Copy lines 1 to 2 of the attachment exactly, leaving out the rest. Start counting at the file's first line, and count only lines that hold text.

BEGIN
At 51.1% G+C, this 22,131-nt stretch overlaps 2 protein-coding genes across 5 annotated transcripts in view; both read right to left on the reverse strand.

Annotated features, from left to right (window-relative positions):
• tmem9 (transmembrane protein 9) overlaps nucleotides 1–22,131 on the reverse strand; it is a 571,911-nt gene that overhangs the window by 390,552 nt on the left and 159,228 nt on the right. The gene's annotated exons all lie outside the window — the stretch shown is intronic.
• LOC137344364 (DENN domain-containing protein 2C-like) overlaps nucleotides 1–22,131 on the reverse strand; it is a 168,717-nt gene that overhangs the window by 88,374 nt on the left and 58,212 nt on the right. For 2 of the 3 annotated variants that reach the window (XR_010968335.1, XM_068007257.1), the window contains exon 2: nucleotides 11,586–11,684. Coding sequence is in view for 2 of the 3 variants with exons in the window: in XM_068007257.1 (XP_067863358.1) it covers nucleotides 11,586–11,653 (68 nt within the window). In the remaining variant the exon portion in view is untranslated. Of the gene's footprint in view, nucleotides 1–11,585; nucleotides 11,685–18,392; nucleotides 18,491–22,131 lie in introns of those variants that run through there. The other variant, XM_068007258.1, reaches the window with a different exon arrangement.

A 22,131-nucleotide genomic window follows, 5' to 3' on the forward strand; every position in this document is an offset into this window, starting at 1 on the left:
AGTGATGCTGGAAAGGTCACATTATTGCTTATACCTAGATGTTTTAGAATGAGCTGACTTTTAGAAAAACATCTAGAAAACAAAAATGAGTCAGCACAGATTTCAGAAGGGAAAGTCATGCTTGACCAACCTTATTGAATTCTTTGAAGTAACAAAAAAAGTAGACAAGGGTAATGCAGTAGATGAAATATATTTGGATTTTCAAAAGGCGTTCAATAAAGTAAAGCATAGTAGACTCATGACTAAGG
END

At 51.1% G+C, this 22,131-nt stretch overlaps 2 protein-coding genes across 5 annotated transcripts in view; both read right to left on the reverse strand.

Annotated features, from left to right (window-relative positions):